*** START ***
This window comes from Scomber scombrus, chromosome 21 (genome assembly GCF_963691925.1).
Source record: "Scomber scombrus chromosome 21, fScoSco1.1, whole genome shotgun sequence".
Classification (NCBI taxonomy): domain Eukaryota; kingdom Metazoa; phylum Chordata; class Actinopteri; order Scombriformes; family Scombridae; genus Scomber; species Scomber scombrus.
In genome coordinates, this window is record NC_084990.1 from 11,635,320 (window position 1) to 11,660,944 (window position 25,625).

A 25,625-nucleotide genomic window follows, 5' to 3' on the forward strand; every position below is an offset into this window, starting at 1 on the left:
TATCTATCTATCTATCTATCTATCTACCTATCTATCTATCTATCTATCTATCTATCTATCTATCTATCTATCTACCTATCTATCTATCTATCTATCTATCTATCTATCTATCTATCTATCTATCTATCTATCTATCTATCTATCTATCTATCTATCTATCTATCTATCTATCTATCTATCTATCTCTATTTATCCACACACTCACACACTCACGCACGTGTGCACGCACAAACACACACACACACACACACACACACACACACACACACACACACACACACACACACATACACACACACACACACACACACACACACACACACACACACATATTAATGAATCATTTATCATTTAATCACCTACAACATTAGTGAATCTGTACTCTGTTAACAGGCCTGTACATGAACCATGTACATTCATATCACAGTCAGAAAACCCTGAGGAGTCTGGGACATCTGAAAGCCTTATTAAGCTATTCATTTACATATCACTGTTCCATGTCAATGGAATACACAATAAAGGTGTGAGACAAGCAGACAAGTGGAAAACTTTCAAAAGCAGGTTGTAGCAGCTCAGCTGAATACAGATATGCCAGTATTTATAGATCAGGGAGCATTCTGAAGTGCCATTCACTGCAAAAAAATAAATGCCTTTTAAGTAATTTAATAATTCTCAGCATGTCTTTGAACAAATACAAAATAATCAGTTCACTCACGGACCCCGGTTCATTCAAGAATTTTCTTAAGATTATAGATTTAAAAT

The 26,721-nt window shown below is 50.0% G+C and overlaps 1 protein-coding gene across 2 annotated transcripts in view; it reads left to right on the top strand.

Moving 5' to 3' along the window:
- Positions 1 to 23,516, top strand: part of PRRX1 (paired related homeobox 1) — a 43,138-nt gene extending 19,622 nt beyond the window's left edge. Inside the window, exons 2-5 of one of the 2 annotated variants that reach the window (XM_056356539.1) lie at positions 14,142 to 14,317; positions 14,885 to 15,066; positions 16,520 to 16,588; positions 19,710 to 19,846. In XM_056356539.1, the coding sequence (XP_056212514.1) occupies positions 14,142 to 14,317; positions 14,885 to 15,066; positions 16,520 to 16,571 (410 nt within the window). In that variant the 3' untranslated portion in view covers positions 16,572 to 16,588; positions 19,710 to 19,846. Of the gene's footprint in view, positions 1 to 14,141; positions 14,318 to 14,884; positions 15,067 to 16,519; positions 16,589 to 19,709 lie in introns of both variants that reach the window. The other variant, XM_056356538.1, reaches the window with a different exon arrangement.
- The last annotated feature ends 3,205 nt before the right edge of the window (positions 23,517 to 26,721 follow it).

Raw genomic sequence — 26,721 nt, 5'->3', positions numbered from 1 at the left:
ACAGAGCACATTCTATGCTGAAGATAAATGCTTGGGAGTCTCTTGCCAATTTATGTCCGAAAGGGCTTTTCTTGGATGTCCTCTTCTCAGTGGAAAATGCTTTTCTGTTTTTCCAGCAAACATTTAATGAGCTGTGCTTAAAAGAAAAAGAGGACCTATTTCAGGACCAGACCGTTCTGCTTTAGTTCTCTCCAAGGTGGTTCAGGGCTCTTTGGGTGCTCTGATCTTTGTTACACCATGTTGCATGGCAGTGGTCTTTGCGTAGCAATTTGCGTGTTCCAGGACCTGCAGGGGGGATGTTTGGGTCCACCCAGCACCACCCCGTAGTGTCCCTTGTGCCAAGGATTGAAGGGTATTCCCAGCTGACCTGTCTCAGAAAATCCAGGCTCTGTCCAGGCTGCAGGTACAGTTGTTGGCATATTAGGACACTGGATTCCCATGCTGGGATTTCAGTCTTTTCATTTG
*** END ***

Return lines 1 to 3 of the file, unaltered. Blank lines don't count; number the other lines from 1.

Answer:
This window comes from Scomber scombrus, chromosome 21 (genome assembly GCF_963691925.1).
Source record: "Scomber scombrus chromosome 21, fScoSco1.1, whole genome shotgun sequence".
Classification (NCBI taxonomy): domain Eukaryota; kingdom Metazoa; phylum Chordata; class Actinopteri; order Scombriformes; family Scombridae; genus Scomber; species Scomber scombrus.